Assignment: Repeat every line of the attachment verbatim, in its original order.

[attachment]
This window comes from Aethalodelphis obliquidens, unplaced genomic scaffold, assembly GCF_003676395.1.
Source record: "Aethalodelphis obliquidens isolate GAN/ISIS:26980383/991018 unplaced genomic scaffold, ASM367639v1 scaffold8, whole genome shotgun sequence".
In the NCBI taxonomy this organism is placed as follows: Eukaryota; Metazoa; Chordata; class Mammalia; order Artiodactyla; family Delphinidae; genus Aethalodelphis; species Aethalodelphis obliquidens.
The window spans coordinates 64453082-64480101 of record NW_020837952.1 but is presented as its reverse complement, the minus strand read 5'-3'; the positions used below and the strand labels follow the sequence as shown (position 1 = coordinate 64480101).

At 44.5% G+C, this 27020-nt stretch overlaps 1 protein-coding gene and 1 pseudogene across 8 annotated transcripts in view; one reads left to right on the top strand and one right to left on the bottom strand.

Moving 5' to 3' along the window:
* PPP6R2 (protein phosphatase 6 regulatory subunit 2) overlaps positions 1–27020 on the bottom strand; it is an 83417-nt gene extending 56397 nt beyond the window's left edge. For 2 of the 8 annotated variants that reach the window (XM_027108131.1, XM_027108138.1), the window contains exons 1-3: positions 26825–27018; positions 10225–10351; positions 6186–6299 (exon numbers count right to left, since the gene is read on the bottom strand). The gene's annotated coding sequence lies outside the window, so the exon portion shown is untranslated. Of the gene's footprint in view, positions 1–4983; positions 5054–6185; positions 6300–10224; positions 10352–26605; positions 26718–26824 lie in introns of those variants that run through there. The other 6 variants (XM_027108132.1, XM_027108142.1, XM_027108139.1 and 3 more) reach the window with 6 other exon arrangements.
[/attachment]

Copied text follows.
This window comes from Aethalodelphis obliquidens, unplaced genomic scaffold, assembly GCF_003676395.1.
Source record: "Aethalodelphis obliquidens isolate GAN/ISIS:26980383/991018 unplaced genomic scaffold, ASM367639v1 scaffold8, whole genome shotgun sequence".
In the NCBI taxonomy this organism is placed as follows: Eukaryota; Metazoa; Chordata; class Mammalia; order Artiodactyla; family Delphinidae; genus Aethalodelphis; species Aethalodelphis obliquidens.
The window spans coordinates 64453082-64480101 of record NW_020837952.1 but is presented as its reverse complement, the minus strand read 5'-3'; the positions used below and the strand labels follow the sequence as shown (position 1 = coordinate 64480101).

At 44.5% G+C, this 27020-nt stretch overlaps 1 protein-coding gene and 1 pseudogene across 8 annotated transcripts in view; one reads left to right on the top strand and one right to left on the bottom strand.

Moving 5' to 3' along the window:
* PPP6R2 (protein phosphatase 6 regulatory subunit 2) overlaps positions 1–27020 on the bottom strand; it is an 83417-nt gene extending 56397 nt beyond the window's left edge. For 2 of the 8 annotated variants that reach the window (XM_027108131.1, XM_027108138.1), the window contains exons 1-3: positions 26825–27018; positions 10225–10351; positions 6186–6299 (exon numbers count right to left, since the gene is read on the bottom strand). The gene's annotated coding sequence lies outside the window, so the exon portion shown is untranslated. Of the gene's footprint in view, positions 1–4983; positions 5054–6185; positions 6300–10224; positions 10352–26605; positions 26718–26824 lie in introns of those variants that run through there. The other 6 variants (XM_027108132.1, XM_027108142.1, XM_027108139.1 and 3 more) reach the window with 6 other exon arrangements.